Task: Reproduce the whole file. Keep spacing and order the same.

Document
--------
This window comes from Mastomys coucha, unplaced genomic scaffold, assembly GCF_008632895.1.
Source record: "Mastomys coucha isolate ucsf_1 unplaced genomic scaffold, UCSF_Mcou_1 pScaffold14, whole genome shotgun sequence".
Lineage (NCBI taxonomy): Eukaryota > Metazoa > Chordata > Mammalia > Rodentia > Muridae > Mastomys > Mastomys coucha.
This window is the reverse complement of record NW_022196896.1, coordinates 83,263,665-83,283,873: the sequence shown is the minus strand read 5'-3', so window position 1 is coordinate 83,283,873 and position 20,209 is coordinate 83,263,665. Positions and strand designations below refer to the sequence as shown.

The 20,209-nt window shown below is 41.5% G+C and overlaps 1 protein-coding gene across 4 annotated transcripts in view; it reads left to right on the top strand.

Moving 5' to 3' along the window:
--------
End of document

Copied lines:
This window comes from Mastomys coucha, unplaced genomic scaffold, assembly GCF_008632895.1.
Source record: "Mastomys coucha isolate ucsf_1 unplaced genomic scaffold, UCSF_Mcou_1 pScaffold14, whole genome shotgun sequence".
Lineage (NCBI taxonomy): Eukaryota > Metazoa > Chordata > Mammalia > Rodentia > Muridae > Mastomys > Mastomys coucha.
This window is the reverse complement of record NW_022196896.1, coordinates 83,263,665-83,283,873: the sequence shown is the minus strand read 5'-3', so window position 1 is coordinate 83,283,873 and position 20,209 is coordinate 83,263,665. Positions and strand designations below refer to the sequence as shown.

The 20,209-nt window shown below is 41.5% G+C and overlaps 1 protein-coding gene across 4 annotated transcripts in view; it reads left to right on the top strand.

Moving 5' to 3' along the window: